By Zach Arnold | December 12, 2013
It’s been quite an interesting week of announcements & declarations by Zuffa.
The bad news: You won’t have Cain Velasquez to run away from for the next year due to surgery & rehab. Fabricio Werdum will face the winner of the Josh Barnett/Travis Browne fight that takes place on December 28th in Las Vegas.
Now, onto some less stressful headlines.
First, the news that had everyone buzzing yesterday: 115 pound female fighters now headed to the UFC via The Ultimate Fighter. Here’s the roster.
— UFC News (@UFCNews) December 12, 2013
The reality show’s in the tank but we learned last season that amongst the now-limited viewership that the women draw better TV ratings than the men. So, for the UFC, it’s a no-risk proposition. For non-135 pound female fighters, it’s a win. For Invicta, they lose fighters while gaining credibility as a feeder system. And with Carla Esparza, they naturally have multiple aspects on the program to discuss (her being a champion, her friendship with the late Shane Del Rosario). The emotions should be really high. It all depends on how UFC editors handle the situation and if they do so in a tactful manner.
One thing is for certain — we’re definitely going to see a growing amount of women’s MMA content on the proposed UFC online internet channel. Zuffa will reportedly unveil all their plans during the weekend of the NYE show in Las Vegas. There have been a lot of comparisons made to the upcoming WWE Network that is expected to a broadband-based channel. The differences between the two projects in scope are dramatic. With the WWE Network, the company will be moving a lot of their B-level PPVs to the net and will be relying on over 60,000 hours of archived footage from different promotions over the past decades to try to lure in old wrestling fans to pay $15 a month. WWE management is pushing a number of 1 million subscribers a month needed in order to make the math work, although I suspect that it’s just a high number they aspire to reach and not the bare bones number they need to break even.
With UFC’s new online channel, they seem to be aiming more towards a hybrid MLB TV model where there will be some feeder shows that will allow the promotion to lock in even more prospects and build them up the way they want. There will be an emphasis on UFC as a “worldwide” league rather than the American/South American dominated company that it is right now. Bryan Alvarez recently talked about the challenges that the new UFC channel will bring in terms of matchmaking. Joe Silva & Sean Shelby will now have to figure out matchmaking for the Internet shows, the Fox Sports cable shows, The Ultimate Fighter, and the PPV circuit. In other words, UFC’s new channel could morph into something big or it could just be another nice revenue stream. Nothing more, nothing less. Potential for upside with not a lot of downside. The WWE Network proposition, on the other hand, carries some real risk. It may be foreward thinking but perhaps the wrong time to pull off the project. That’s why there’s so much more buzz about what the WWE Network could or could not turn out to be.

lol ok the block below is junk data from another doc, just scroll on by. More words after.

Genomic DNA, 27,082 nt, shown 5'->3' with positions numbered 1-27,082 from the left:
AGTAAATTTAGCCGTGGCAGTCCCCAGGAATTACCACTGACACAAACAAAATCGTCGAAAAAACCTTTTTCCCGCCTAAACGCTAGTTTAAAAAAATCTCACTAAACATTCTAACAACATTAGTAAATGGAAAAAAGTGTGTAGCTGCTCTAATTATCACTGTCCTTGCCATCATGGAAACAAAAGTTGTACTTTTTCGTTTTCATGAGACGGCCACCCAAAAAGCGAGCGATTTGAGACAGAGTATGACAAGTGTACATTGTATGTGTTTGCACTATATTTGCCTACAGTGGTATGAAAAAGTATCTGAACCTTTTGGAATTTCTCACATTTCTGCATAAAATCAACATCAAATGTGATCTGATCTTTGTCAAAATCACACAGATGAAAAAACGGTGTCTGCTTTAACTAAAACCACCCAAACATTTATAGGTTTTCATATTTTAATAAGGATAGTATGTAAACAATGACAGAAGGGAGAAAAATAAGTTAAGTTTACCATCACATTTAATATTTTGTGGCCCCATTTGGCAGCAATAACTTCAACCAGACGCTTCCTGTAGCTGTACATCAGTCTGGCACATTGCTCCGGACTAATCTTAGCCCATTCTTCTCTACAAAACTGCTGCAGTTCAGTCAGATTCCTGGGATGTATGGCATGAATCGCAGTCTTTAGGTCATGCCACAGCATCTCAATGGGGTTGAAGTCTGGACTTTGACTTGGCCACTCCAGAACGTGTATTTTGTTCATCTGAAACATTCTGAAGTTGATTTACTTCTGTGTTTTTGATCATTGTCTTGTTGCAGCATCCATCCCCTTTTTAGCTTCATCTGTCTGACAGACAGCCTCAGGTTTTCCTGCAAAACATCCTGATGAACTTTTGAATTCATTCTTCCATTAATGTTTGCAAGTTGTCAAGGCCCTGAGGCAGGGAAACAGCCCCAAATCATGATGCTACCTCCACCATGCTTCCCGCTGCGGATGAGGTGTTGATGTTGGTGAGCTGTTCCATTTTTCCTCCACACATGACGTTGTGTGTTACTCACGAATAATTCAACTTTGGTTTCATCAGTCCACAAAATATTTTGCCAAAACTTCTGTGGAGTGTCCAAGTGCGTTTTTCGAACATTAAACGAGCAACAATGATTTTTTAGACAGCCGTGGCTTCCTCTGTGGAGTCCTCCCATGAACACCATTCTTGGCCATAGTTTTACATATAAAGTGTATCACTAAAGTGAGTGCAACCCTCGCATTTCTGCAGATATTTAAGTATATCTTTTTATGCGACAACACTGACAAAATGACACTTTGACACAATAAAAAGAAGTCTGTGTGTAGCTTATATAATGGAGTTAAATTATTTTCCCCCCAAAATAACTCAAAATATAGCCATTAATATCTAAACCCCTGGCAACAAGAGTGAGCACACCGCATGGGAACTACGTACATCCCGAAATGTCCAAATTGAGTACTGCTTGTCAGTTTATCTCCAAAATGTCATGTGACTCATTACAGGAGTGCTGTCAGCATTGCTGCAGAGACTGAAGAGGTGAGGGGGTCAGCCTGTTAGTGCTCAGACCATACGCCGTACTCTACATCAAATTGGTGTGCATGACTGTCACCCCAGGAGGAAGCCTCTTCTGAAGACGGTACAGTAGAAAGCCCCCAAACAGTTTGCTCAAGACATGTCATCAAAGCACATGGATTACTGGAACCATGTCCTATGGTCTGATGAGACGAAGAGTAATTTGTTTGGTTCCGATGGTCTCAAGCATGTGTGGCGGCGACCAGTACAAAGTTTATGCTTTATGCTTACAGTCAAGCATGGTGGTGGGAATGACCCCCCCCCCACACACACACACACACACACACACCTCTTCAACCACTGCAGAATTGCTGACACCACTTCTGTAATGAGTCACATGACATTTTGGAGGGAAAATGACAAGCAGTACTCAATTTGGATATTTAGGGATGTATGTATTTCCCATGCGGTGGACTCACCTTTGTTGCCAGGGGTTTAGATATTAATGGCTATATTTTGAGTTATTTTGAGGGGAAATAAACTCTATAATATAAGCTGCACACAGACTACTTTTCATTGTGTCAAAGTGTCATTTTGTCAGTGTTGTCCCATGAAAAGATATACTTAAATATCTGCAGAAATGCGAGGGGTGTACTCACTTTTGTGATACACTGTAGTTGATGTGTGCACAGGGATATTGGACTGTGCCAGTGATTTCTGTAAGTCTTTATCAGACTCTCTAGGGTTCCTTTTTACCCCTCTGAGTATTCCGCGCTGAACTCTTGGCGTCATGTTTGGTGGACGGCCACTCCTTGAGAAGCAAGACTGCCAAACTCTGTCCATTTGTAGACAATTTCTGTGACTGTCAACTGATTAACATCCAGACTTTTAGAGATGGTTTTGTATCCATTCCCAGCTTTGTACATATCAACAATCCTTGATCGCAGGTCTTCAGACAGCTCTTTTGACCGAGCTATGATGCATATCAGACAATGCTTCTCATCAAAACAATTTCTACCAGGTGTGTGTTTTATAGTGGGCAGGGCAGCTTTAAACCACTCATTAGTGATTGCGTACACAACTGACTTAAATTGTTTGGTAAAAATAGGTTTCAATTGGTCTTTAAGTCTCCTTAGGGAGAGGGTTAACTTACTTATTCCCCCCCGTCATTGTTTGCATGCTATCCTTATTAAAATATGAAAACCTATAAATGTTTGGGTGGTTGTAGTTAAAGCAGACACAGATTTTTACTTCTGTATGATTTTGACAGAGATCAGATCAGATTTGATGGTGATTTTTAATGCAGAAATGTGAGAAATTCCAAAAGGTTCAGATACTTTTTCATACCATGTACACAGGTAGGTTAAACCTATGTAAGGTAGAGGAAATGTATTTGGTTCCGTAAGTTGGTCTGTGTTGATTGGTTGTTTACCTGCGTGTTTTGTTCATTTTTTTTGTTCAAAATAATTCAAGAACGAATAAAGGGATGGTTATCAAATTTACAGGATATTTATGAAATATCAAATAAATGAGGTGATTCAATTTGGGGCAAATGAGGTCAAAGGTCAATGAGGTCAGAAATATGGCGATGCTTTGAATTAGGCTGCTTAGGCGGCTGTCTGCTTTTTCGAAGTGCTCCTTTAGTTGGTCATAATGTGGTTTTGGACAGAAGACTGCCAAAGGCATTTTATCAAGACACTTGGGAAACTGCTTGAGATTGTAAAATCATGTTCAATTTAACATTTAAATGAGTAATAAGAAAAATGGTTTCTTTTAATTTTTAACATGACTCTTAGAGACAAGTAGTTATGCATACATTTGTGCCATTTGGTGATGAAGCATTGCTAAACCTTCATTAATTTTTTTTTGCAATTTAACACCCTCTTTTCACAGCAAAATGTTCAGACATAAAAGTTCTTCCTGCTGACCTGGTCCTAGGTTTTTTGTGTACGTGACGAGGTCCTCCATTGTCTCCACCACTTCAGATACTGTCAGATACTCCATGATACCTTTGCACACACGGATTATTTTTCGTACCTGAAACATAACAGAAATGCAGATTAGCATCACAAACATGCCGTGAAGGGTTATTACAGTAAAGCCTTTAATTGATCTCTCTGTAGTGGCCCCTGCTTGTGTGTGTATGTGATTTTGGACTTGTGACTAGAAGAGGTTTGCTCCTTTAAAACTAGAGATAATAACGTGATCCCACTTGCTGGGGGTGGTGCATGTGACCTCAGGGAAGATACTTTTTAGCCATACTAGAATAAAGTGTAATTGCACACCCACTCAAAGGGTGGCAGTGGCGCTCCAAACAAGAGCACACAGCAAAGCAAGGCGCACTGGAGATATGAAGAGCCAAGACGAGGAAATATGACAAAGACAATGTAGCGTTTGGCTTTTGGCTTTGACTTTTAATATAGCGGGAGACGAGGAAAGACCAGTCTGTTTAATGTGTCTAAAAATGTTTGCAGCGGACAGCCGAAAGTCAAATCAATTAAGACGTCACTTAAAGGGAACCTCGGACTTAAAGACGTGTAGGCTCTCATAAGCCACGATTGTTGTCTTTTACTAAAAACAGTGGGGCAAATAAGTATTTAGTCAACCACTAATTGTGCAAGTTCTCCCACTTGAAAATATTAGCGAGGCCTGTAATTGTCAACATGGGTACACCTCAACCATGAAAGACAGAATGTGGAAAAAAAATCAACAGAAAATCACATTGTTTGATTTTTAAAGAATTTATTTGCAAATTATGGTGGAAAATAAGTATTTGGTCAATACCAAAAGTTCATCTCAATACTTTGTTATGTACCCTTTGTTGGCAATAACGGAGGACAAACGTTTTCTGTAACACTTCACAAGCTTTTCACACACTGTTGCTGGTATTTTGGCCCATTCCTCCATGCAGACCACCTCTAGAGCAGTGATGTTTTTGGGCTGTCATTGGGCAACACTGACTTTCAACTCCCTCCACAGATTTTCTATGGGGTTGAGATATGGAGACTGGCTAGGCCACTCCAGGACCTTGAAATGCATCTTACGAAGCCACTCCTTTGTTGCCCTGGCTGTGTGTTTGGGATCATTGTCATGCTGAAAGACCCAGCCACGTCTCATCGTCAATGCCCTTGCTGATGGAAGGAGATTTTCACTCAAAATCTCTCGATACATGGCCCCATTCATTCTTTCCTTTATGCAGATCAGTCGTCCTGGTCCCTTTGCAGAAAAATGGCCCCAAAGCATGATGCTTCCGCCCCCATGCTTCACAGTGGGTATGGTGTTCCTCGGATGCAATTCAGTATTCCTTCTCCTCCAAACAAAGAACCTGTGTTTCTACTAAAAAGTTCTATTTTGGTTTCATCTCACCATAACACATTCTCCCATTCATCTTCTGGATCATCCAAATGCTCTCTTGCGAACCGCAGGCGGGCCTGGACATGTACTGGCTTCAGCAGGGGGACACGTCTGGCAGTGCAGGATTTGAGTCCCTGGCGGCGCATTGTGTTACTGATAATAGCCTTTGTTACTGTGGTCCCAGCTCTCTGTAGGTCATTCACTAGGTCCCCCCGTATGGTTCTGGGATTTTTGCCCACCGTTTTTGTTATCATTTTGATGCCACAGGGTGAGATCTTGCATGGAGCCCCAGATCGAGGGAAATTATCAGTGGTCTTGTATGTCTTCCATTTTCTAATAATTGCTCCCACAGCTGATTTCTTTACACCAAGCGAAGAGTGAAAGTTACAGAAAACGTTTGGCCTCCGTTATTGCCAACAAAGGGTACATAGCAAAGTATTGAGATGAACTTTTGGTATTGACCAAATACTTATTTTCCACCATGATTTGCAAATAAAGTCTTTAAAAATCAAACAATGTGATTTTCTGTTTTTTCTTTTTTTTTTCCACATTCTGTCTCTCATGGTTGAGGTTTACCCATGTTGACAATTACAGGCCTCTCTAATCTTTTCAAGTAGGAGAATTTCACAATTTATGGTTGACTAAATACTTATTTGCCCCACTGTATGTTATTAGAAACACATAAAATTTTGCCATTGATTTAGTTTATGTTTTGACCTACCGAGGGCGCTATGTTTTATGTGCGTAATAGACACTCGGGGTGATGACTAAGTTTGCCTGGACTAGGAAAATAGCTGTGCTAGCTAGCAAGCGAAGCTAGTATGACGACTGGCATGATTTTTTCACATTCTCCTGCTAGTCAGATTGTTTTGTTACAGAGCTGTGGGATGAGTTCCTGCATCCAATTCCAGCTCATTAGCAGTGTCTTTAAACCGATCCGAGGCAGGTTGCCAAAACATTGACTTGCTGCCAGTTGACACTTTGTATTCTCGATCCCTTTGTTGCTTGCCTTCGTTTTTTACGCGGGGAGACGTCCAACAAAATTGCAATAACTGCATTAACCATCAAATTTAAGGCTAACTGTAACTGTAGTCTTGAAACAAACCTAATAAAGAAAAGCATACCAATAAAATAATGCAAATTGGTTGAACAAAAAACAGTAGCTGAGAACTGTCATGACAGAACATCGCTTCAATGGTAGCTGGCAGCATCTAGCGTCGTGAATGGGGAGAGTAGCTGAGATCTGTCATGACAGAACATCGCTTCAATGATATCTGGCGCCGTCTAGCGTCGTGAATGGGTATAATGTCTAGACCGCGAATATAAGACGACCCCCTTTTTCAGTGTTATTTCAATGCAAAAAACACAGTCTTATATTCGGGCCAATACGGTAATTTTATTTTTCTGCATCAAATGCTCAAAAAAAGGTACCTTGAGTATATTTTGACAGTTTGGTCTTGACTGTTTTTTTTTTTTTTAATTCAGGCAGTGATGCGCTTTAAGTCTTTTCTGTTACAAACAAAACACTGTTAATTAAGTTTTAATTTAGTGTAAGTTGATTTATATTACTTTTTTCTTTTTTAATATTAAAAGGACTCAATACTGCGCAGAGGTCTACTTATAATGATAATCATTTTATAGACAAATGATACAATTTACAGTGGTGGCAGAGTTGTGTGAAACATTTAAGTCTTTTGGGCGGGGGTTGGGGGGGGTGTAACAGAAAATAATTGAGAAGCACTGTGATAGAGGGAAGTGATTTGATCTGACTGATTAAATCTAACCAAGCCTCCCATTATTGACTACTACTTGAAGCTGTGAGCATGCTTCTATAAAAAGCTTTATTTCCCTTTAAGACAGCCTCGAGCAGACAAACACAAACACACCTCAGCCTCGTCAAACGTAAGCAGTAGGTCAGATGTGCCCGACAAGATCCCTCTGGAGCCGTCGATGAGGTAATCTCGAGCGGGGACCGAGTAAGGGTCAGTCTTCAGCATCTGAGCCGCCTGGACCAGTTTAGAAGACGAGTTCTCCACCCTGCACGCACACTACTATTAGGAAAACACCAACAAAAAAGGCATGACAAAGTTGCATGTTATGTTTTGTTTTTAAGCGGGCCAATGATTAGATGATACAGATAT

The UFC does have an excellent point man at the helm of the project and that point man is Marshall Zelaznik. The UFC will be make their online network geo-specific for America, Canada, New Zealand, and Australia. Last Friday’s Brisbane show featuring Mark Hunt vs. Bigfoot Silva was a total success on all accounts. The only negative happened to be some nasty anti-UFC press that American fans have long experienced in putting up with.
UFC had Tom Wright handle the public relations to deal with the criticism. Memo to UFC: Don’t have your representatives talk about MMA being something children can learn from. Don’t have your representatives claim that MMA doesn’t have a raging steroids problem when it’s as dirty as horse racing right now and your staff lobbies athletic commissions to let fighters get permission slips to use testosterone (anabolic steroids). Kind of like an endocrinologist reportedly showing some doubt about Chael Sonnen’s hypogonadism diagnosis but now saying he needs testosterone because he’s been using it for years.
Claiming “our doctors don’t work for us” when you have a point man in Dr. Jeff Davidson overseeing the regulation of fighters using testosterone on overseas shows isn’t a good look. It opens the door up for UFC to, rightfully, get shredded.
And one more thing: stop with the “fastest growing sport in the world” tagline when it’s utterly false. The UFC needs to step up it’s PR game in relation to their expansion attempts. It’s 2014, not 2008.